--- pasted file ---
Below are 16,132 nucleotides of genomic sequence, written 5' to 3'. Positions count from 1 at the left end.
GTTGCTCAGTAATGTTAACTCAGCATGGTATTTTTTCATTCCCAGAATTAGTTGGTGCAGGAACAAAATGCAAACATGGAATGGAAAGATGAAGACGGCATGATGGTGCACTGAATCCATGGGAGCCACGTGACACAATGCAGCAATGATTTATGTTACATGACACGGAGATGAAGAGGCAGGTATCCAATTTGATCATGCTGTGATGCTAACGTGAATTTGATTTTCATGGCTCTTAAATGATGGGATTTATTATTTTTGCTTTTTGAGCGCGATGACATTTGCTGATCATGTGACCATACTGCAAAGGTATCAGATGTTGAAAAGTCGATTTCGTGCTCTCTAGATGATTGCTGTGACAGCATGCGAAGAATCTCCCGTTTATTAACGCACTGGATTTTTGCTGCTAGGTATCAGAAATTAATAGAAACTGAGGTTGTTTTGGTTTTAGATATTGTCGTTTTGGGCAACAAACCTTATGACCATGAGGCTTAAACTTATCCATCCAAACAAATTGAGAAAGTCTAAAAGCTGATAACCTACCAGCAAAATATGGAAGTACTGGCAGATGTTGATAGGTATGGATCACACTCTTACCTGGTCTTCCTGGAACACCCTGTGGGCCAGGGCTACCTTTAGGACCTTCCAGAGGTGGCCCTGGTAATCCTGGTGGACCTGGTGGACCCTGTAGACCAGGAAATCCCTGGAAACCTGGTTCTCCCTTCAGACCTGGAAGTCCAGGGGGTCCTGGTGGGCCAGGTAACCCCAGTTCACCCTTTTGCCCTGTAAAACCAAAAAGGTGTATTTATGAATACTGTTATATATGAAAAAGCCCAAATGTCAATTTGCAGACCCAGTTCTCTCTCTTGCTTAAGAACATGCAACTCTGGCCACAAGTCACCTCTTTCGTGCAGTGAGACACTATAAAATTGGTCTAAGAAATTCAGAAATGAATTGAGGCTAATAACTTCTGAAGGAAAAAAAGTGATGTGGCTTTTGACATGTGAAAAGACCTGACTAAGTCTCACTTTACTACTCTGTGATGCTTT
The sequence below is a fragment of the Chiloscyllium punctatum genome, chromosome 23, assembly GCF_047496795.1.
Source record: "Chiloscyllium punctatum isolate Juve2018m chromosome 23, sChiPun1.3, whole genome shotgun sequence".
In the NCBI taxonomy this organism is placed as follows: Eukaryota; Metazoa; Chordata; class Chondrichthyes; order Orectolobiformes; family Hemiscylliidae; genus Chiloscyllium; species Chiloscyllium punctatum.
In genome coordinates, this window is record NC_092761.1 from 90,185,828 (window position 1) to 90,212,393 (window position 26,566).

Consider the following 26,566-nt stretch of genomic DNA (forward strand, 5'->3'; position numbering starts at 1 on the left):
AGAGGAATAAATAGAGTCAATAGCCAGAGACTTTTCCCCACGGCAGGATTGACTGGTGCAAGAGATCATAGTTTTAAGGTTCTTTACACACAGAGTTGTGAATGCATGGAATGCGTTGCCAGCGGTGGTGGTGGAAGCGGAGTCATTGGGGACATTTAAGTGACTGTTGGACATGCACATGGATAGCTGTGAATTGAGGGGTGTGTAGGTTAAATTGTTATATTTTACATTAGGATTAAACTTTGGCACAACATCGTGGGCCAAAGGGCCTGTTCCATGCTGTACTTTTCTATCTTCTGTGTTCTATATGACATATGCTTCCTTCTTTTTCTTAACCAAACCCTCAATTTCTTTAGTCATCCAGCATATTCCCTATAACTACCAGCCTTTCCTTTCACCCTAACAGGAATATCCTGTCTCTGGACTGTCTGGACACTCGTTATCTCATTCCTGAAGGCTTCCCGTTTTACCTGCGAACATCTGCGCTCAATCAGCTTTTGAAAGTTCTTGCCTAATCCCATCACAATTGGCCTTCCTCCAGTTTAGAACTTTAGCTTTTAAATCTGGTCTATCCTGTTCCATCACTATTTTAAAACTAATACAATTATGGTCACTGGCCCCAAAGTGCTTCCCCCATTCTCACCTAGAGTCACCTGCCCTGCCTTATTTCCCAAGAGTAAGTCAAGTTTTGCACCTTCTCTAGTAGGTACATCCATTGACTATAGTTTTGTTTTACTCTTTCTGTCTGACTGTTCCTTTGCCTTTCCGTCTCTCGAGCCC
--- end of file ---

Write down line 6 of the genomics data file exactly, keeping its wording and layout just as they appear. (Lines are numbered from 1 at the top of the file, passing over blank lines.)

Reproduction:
In genome coordinates, this window is record NC_092761.1 from 90,185,828 (window position 1) to 90,212,393 (window position 26,566).